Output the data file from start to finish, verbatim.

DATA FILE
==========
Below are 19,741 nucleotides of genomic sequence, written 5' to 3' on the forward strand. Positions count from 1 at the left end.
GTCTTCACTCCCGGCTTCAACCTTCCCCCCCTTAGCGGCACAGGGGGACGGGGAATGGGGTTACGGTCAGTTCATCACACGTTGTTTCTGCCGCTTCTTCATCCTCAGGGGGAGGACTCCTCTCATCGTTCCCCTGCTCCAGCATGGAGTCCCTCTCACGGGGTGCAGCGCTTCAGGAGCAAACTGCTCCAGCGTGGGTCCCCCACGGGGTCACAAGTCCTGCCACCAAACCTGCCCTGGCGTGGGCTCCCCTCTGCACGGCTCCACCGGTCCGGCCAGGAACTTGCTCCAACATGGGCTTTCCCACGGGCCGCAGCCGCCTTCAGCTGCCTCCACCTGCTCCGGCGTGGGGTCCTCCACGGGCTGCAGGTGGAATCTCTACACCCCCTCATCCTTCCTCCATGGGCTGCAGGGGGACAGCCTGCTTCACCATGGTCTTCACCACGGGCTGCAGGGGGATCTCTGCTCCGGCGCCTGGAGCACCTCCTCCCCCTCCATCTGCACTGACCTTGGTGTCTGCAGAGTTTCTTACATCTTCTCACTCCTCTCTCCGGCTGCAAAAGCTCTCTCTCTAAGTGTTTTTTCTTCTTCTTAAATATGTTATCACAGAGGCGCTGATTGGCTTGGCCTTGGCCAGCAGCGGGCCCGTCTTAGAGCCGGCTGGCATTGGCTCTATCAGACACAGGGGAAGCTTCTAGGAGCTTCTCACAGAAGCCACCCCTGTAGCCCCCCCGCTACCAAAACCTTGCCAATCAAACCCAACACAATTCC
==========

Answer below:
Below are 19,741 nucleotides of genomic sequence, written 5' to 3' on the forward strand. Positions count from 1 at the left end.
GTCTTCACTCCCGGCTTCAACCTTCCCCCCCTTAGCGGCACAGGGGGACGGGGAATGGGGTTACGGTCAGTTCATCACACGTTGTTTCTGCCGCTTCTTCATCCTCAGGGGGAGGACTCCTCTCATCGTTCCCCTGCTCCAGCATGGAGTCCCTCTCACGGGGTGCAGCGCTTCAGGAGCAAACTGCTCCAGCGTGGGTCCCCCACGGGGTCACAAGTCCTGCCACCAAACCTGCCCTGGCGTGGGCTCCCCTCTGCACGGCTCCACCGGTCCGGCCAGGAACTTGCTCCAACATGGGCTTTCCCACGGGCCGCAGCCGCCTTCAGCTGCCTCCACCTGCTCCGGCGTGGGGTCCTCCACGGGCTGCAGGTGGAATCTCTACACCCCCTCATCCTTCCTCCATGGGCTGCAGGGGGACAGCCTGCTTCACCATGGTCTTCACCACGGGCTGCAGGGGGATCTCTGCTCCGGCGCCTGGAGCACCTCCTCCCCCTCCATCTGCACTGACCTTGGTGTCTGCAGAGTTTCTTACATCTTCTCACTCCTCTCTCCGGCTGCAAAAGCTCTCTCTCTAAGTGTTTTTTCTTCTTCTTAAATATGTTATCACAGAGGCGCTGATTGGCTTGGCCTTGGCCAGCAGCGGGCCCGTCTTAGAGCCGGCTGGCATTGGCTCTATCAGACACAGGGGAAGCTTCTAGGAGCTTCTCACAGAAGCCACCCCTGTAGCCCCCCCGCTACCAAAACCTTGCCAATCAAACCCAACACAATTCC